There are far more important things to think about right now than college football. As the world comes to grips with a globally recognized pandemic, sports seem insignificant to the most of society.
That said, sports serve as a necessary release and its important for us to maintain our sanity at this point as we process the news and what it means for the future.
Like everyone else, Virginia Tech has been grossly affected by the novel coronavirus, scientifically known as COVID-19. The campus has practically shut down, with classes going online and commencement being cancelled. On the athletic side, all winter sports were stopped in their tracks and spring sports barely even started.
For Virginia Tech football, an offseason of hope and growth has vanished. Players can certainly work out together on their own, but all sanctioned practices and workouts are off the table. And if the virus continues to spread exponentially, players will be smart to isolate as much possible.
This means that a team on the verge of coming together and taking the next step is impacted far more than a program already certain in their standing. The Hokies are full of talented players who are on the verge of hitting their prime and elevating Virginia Tech into top-25 status.
On the offensive side of the ball, anyone hoping to take Hendon Hooker’s job as starting quarterback can put that dream on hold. Whether it be Quincy Patterson or Braxton Burmiester, no one is going to have the opportunity to vault themselves past Hooker this offseason. Both Patterson and Burmiester would have needed this spring to begin that process, and the spring is now gone.
Perhaps the biggest impact on offense will be felt at wide receiver, where the Hokies are aiming to replace two fixtures at the top of their depth chart. Damon Hazelton, who caught 16 touchdown passes in two seasons at Virginia Tech, has transferred to Missouri and Hezekiah Grimsley, who played in 27 games in three seasons, is currently in the transfer portal and isn’t expected to return.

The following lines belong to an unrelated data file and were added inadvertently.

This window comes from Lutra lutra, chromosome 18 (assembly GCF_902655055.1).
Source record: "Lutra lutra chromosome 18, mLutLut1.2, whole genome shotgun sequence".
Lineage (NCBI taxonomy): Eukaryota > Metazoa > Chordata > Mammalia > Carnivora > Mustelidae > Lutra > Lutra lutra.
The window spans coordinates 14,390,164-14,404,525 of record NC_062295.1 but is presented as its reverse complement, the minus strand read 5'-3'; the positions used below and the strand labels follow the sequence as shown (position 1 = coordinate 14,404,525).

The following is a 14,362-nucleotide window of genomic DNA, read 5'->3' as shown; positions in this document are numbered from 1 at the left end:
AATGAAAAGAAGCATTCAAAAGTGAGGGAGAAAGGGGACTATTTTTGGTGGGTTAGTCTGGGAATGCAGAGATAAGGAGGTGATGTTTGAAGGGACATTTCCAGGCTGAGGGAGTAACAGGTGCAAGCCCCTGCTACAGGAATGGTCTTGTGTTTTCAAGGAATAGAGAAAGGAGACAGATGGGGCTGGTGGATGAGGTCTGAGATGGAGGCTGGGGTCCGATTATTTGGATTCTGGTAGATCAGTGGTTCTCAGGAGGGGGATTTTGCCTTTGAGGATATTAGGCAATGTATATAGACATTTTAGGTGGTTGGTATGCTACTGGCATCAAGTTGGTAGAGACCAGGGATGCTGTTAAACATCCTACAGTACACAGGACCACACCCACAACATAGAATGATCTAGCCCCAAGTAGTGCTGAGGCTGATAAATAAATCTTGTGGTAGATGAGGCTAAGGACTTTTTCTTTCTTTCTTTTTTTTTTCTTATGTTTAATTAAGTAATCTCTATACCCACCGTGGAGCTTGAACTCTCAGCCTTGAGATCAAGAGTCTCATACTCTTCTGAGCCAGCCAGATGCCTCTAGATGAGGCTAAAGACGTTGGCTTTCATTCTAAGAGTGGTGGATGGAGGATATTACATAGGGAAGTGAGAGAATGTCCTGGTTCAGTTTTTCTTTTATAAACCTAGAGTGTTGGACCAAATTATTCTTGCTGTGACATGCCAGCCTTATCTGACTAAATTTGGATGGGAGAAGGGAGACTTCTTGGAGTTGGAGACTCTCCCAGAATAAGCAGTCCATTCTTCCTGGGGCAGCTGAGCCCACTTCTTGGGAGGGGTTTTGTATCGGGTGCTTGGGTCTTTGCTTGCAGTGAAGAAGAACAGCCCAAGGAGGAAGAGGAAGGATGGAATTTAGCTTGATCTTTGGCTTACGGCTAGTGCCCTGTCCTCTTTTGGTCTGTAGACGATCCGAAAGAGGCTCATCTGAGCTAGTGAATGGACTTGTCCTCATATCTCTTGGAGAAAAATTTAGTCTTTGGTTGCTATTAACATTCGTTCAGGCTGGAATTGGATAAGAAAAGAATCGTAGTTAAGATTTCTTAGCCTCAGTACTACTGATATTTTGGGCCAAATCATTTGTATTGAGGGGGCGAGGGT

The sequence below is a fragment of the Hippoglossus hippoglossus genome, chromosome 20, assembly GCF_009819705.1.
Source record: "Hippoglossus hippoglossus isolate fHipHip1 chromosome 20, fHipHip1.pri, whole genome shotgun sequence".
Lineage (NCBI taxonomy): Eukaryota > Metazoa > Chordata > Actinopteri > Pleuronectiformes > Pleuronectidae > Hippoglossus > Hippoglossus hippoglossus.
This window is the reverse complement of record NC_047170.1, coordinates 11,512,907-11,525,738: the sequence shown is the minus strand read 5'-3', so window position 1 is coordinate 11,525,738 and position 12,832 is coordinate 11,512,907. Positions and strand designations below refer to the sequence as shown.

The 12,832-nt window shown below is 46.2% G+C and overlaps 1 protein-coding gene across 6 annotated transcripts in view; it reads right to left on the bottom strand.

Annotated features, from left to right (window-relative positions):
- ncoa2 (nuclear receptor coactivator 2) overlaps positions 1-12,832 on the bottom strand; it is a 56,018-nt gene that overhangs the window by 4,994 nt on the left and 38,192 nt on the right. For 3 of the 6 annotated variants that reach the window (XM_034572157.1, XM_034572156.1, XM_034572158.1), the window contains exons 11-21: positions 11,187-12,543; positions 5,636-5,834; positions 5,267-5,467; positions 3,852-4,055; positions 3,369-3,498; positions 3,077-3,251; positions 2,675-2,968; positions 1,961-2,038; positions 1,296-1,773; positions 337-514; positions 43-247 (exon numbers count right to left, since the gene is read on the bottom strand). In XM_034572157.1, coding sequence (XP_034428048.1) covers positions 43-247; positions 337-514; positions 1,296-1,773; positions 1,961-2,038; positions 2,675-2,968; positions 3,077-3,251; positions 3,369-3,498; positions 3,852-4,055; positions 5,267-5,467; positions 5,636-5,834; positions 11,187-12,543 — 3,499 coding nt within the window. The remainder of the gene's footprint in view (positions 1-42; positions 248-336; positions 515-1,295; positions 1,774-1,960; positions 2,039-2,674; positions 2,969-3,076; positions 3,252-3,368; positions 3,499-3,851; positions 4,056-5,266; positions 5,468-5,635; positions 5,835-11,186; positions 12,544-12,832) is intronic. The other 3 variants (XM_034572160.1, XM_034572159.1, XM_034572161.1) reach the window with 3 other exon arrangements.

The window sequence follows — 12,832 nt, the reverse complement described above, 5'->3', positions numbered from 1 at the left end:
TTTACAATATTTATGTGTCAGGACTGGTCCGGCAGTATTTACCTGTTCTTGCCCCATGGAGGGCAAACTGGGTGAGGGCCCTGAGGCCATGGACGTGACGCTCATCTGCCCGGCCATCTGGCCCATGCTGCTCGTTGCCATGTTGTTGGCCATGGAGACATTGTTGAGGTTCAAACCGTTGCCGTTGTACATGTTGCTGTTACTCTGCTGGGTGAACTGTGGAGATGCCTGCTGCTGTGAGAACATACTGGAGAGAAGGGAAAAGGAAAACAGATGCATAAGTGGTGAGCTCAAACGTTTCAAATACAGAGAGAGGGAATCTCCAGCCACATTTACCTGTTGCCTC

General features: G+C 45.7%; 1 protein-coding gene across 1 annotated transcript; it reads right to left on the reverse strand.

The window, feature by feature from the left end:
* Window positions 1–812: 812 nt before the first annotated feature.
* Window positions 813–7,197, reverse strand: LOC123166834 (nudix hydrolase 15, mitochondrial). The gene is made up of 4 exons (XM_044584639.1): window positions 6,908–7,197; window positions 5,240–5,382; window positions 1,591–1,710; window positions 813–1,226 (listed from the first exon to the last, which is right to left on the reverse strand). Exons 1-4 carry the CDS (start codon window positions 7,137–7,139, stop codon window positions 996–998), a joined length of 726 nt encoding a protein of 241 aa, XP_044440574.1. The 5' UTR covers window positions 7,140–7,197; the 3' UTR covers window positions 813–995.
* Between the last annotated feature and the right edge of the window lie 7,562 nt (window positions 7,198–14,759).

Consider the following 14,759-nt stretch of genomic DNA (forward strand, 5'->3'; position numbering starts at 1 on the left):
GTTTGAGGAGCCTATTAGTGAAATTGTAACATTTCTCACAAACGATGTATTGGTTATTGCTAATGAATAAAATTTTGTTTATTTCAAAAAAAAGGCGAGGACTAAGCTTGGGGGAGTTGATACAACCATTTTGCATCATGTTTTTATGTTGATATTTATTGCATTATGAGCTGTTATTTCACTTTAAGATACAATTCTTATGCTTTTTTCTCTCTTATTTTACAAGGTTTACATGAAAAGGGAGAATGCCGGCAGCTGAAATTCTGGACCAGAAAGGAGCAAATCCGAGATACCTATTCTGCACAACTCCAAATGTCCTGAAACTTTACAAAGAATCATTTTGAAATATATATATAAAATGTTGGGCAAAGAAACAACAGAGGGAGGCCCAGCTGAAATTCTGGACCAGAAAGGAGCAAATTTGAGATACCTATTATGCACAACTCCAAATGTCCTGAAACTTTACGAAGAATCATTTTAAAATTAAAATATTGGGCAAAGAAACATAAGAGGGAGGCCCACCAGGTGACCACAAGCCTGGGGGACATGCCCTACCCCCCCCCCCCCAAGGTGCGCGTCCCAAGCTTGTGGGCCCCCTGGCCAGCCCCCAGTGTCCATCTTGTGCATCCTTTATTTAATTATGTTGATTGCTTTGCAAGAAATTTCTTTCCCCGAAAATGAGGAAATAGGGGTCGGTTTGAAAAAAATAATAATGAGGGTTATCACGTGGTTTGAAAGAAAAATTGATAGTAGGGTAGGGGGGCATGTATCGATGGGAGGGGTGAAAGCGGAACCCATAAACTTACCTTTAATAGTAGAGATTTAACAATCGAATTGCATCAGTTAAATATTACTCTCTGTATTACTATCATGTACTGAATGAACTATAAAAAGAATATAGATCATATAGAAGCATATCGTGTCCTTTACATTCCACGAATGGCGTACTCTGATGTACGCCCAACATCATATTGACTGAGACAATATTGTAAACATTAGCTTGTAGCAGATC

Replacing these two won’t be easy. Tayvion Robinson will surely play a larger role in the offense, but can redshirt freshmen Elijah Bowick and Jaden Payoute take the next step and become contributors? This spring would have given us some insight into that.
Defensively, Virginia Tech’s front four have plagued the unit for some time. The Hokies have struggled to generate consistent pressure up front or off the edge. Emmanuel Belmar and TyJuan Garbutt figure to start at defensive end, but how is the depth behind them? Will Jaylen Griffin or Zion DeBose make an impact as they head into their fourth season in the program? Extra spring practices only would have helped.
In the secondary, replacing Reggie Floyd at rover is critical. Devon Hunter is the likely solution there, but the former five-star prospect has yet to live up to the lofty expectations set for him. Can he improve enough this offseason with a full set of spring practices? Virginia Tech’s starting cornerbacks are set in stone, but who will fill in behind Caleb Farley and Jermaine Waller?
Virginia Tech can overcome this but losing their set of spring practices is no small problem. The Hokies were counting on this offseason to serve as the final seasoning this roster needed before they became one of the best teams in the ACC.
I’ve written and said many times now that the 2020 season is one of the most important seasons in Virginia Tech’s history and with the team distanced from one another for the next several months, the Hokies now have another obstacle to overcome. Time will tell if they are able to do so. Hopefully, they’ll get the opportunity this fall.